Cover Story: Have airports become shopping centres with runways attached?

Passengers don't want to be reminded that they're about to fly five miles high in a glorified bus. Airports are there to help us forget, says Jonathan Glancey
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The Independent Online
Airports are at their best when they are very, very simple. From a pilot's or a busy passenger's point of view, the optimum airport is a gathering of tents on grassy fields flanked by a runway. If there is a tea urn and a tiny bar stocked with whisky (for cold days and medicinal purposes only), so much the better. This dream airport can still be found around the world and even in Britain - in the Scottish isles scheduled flights still take off from windswept beaches.

The economics of flying, however, have, over the past 50 years, transformed the airport from a function (a place where aircraft take off and land) to a parady of the modern commercial city. Major international airports are now built on a scale that would have impressed every megalomaniacal builder down the ages from Ozymandias and Nebuchanezzar to Napoleon and Hitler. Each is an ersatz city with its own walls, armed guards, internal transport system, offices, shops, monuments and chapels. Hamburg airport even has its very own red light district: signs to the "Sex Shop", presumably for "Mile High Club" fetishists, are entirely official.

Airports on the scale of London's Heathrow, Chicago's O'Hare (the world's biggest) or the new Hong Kong Airport (under construction) are, in fact, more expansive, and certainly richer, than the world's smaller cities. And, like cities proper, they have become sophisticated machines for generating money and for providing goods and services: Heathrow today is a shopping mall with runways attached. The revenue British Airports Authority (BAA) generates from shopping is legion and no new airport or extension to an existing airport is considered today without taking into account the retail opportunities on offer.

What this means, in effect, is that airports continue to grow at an exponential and unnecessary rate: the greater the profit from shopping, the more the airport authorities wish to provide. In the course of this kind of development, the aircraft themselves become a smaller and smaller part of the total operation. Even a 350-ton, 450-seat Jumbo jet is dwarfed by the infrastructure of Heathrow. In fact, in many aiports, aircraft are all but invisible to passengers, who board planes through a windowless umbilical tube at the very end of a sausage-machine process that extrudes them from airport bus or taxi through check-in, snack-bars, passport control, duty-free shops and departure lounge. The first glimpse of their plane many passengers have today is of its claustrophobic cabin.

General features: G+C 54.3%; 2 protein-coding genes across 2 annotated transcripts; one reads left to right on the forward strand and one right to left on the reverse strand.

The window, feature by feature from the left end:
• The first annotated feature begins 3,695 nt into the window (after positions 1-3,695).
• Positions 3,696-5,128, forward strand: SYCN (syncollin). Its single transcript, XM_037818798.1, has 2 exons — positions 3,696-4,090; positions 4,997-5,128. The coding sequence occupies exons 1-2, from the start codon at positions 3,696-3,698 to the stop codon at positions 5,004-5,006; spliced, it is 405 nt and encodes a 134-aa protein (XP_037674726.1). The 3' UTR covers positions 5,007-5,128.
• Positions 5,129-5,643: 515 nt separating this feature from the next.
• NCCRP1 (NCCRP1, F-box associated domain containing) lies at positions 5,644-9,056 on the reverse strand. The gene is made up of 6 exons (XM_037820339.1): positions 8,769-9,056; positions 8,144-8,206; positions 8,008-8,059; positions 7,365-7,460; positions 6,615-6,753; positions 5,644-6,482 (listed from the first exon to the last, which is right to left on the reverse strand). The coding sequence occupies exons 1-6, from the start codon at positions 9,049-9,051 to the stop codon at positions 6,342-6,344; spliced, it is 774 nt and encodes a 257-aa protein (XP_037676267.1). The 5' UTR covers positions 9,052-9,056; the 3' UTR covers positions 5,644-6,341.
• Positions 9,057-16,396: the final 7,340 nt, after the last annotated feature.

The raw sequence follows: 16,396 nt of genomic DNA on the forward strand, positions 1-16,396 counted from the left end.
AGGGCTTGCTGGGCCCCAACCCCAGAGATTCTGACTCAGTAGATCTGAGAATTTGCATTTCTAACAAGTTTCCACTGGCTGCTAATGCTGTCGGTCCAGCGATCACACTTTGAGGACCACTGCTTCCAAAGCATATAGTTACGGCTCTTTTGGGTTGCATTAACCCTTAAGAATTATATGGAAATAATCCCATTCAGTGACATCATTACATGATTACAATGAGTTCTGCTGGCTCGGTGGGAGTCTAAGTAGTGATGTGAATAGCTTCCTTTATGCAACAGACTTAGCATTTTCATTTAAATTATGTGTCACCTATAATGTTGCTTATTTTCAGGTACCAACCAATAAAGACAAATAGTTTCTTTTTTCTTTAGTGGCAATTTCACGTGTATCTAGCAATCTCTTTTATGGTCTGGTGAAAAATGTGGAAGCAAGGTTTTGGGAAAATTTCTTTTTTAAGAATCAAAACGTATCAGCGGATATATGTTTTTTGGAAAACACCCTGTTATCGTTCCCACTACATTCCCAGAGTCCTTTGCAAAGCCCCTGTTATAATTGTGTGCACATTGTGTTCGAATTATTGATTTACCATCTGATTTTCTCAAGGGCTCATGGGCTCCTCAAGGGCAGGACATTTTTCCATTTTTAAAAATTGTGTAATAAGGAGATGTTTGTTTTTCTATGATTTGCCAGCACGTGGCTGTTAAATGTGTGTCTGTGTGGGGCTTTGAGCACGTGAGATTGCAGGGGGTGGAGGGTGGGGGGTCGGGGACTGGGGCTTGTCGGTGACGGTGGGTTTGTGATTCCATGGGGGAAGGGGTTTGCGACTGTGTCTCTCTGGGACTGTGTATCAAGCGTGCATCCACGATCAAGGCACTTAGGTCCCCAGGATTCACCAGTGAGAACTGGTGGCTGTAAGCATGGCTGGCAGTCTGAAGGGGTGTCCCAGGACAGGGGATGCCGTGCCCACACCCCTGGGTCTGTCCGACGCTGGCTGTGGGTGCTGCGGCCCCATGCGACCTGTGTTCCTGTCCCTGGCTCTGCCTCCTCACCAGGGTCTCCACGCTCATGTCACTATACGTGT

For the sort of passenger who enjoys architecturally undistinguished airports like Manchester (or Gatwick or Heathrow), this is, presumably, a matter of indifference. Who wants to see the blasted aircraft? After all, these are little more than cramped coaches in the air (that, and an opportunity for a little more shopping when the duty-free trolley is wheeled along the aisles after "any drinks" and "hot beverages"). In any case, many people do not want to be reminded that they are about to be launched on a wing, prayer and Pratt & Whitney turbofans five or six miles into the sky.

Beginning with the airport, modern air travel is essentially a denial of flight: it is as far from the realm of Amy Johnson, Captain Bigglesworth, Dougie Bader and Chuck Yeager as it is possible to get. The Jumbo is simply a kind of travelator between the shiny shopping malls of international airports.

Despite this, there are a number of fascinating, heroic and even magnificent new airports designed by some of the world's most imganitive architects. Manchester is not one of them. Those who want architecture as well as aircraft and Knickerboxes should try landing at Stansted, Essex (the beautiful new terminal building was designed by Sir Norman Foster and Partners), Osaka (Internet-age wizardry from Renzo Piano's Building Workshop), Seville (aerospace technology in league with Moorish architecture in the hands of Rafael Moneo) or Barcelona (a truly heroic gesture by Ricardo Bofill's bombastic Taller de Arquitectura). And, should you enjoy Dan Dare design, look no further than the zany and ever-expanding Charles de Gaulle airport at Alphaville (sorry, Roissy), Paris.

These aeronautical masterpieces are a long way from Manchester and even further from the dreamy airfield where Humphrey Bogart and Ingrid Bergman say their misty, "hill of beans" goodbyes in "Casablanca". But, that was in the days when commercial aviation was romantic; today, commerce and the insatiable economics of superstore culture have made the airport the vast, sprawling parody of a city it has become. The mystery is, and we look to Manchester for explanations, why anyone says they actually like them.

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